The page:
JabberID: dave.cridland@surevine.com


Appendix C: Legal Notices

Copyright

This XMPP Extension Protocol is copyright © 1999 – 2017 by the XMPP Standards Foundation (XSF).

Permissions

Permission is hereby granted, free of charge, to any person obtaining a copy of this specification (the "Specification"), to make use of the Specification without restriction, including without limitation the rights to implement the Specification in a software program, deploy the Specification in a network service, and copy, modify, merge, publish, translate, distribute, sublicense, or sell copies of the Specification, and to permit persons to whom the Specification is furnished to do so, subject to the condition that the foregoing copyright notice and this permission notice shall be included in all copies or substantial portions of the Specification. Unless separate permission is granted, modified works that are redistributed shall not contain misleading information regarding the authors, title, number, or publisher of the Specification, and shall not claim endorsement of the modified works by the authors, any organization or project to which the authors belong, or the XMPP Standards Foundation.

Disclaimer of Warranty

## NOTE WELL: This Specification is provided on an "AS IS" BASIS, WITHOUT WARRANTIES OR CONDITIONS OF ANY KIND, express or implied, including, without limitation, any warranties or conditions of TITLE, NON-INFRINGEMENT, MERCHANTABILITY, or FITNESS FOR A PARTICULAR PURPOSE. ##

Limitation of Liability

In no event and under no legal theory, whether in tort (including negligence), contract, or otherwise, unless required by applicable law (such as deliberate and grossly negligent acts) or agreed to in writing, shall the XMPP Standards Foundation or any author of this Specification be liable for damages, including any direct, indirect, special, incidental, or consequential damages of any character arising from, out of, or in connection with the Specification or the implementation, deployment, or other use of the Specification (including but not limited to damages for loss of goodwill, work stoppage, computer failure or malfunction, or any and all other commercial damages or losses), even if the XMPP Standards Foundation or such author has been advised of the possibility of such damages.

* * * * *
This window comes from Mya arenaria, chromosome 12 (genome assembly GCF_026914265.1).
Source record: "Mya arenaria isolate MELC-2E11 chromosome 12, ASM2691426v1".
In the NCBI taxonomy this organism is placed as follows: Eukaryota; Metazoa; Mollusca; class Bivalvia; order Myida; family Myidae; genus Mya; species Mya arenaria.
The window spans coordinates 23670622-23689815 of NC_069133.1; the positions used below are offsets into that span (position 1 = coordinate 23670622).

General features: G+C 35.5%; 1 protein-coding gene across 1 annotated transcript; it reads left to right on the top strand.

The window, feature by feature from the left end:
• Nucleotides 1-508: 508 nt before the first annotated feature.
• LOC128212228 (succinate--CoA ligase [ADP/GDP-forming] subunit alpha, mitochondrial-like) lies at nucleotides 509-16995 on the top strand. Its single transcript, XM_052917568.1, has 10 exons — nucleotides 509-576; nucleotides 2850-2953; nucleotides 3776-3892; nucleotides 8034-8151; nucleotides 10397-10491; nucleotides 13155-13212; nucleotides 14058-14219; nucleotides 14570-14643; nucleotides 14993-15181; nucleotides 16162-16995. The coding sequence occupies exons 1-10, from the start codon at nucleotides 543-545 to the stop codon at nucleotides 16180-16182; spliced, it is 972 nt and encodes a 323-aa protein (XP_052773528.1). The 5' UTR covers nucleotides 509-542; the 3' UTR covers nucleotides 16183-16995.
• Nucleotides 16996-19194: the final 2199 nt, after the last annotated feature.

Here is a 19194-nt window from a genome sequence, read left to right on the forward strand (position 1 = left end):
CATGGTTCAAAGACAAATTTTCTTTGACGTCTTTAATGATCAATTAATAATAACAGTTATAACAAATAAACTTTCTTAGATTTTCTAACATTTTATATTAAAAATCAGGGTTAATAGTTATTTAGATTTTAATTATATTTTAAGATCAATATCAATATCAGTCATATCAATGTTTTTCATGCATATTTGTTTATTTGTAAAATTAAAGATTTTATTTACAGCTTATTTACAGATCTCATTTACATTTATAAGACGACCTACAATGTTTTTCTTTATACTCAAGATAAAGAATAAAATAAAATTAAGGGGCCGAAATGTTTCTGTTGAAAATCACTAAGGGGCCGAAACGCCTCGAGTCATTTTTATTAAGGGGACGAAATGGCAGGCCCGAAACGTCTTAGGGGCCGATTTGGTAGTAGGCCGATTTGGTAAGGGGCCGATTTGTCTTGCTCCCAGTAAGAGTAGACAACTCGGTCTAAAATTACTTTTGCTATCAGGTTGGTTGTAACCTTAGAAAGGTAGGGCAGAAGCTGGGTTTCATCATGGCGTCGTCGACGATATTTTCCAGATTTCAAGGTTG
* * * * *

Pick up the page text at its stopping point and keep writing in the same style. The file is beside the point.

IPR Conformance

This XMPP Extension Protocol has been contributed in full conformance with the XSF's Intellectual Property Rights Policy (a copy of which can be found at <https://xmpp.org/about/xsf/ipr-policy> or obtained by writing to XMPP Standards Foundation, P.O. Box 787, Parker, CO 80134 USA).

Appendix D: Relation to XMPP

The Extensible Messaging and Presence Protocol (XMPP) is defined in the XMPP Core (RFC 6120) and XMPP IM (RFC 6121) specifications contributed by the XMPP Standards Foundation to the Internet Standards Process, which is managed by the Internet Engineering Task Force in accordance with RFC 2026. Any protocol defined in this document has been developed outside the Internet Standards Process and is to be understood as an extension to XMPP rather than as an evolution, development, or modification of XMPP itself.


Appendix E: Discussion Venue

The primary venue for discussion of XMPP Extension Protocols is the <standards@xmpp.org> discussion list.

Discussion on other xmpp.org discussion lists might also be appropriate; see <http://xmpp.org/about/discuss.shtml> for a complete list.

Errata can be sent to <editor@xmpp.org>.


Appendix F: Requirements Conformance

The following requirements keywords as used in this document are to be interpreted as described in RFC 2119: "MUST", "SHALL", "REQUIRED"; "MUST NOT", "SHALL NOT"; "SHOULD", "RECOMMENDED"; "SHOULD NOT", "NOT RECOMMENDED"; "MAY", "OPTIONAL".


Appendix G: Notes

1. The Internet Assigned Numbers Authority (IANA) is the central coordinator for the assignment of unique parameter values for Internet protocols, such as port numbers and URI schemes. For further information, see <http://www.iana.org/>.


Appendix H: Revision History

Note: Older versions of this specification might be available at http://xmpp.org/extensions/attic/

Version 0.2.1 (2017-08-24)

(dwd)

Version 0.2.0 (2017-08-14)

Updated according to implementation experience:

(dwd)

Version 0.1.0 (2017-03-16)

(XEP Editor (ssw))

Version 0.0.1 (2017-02-07)

(dwd)

END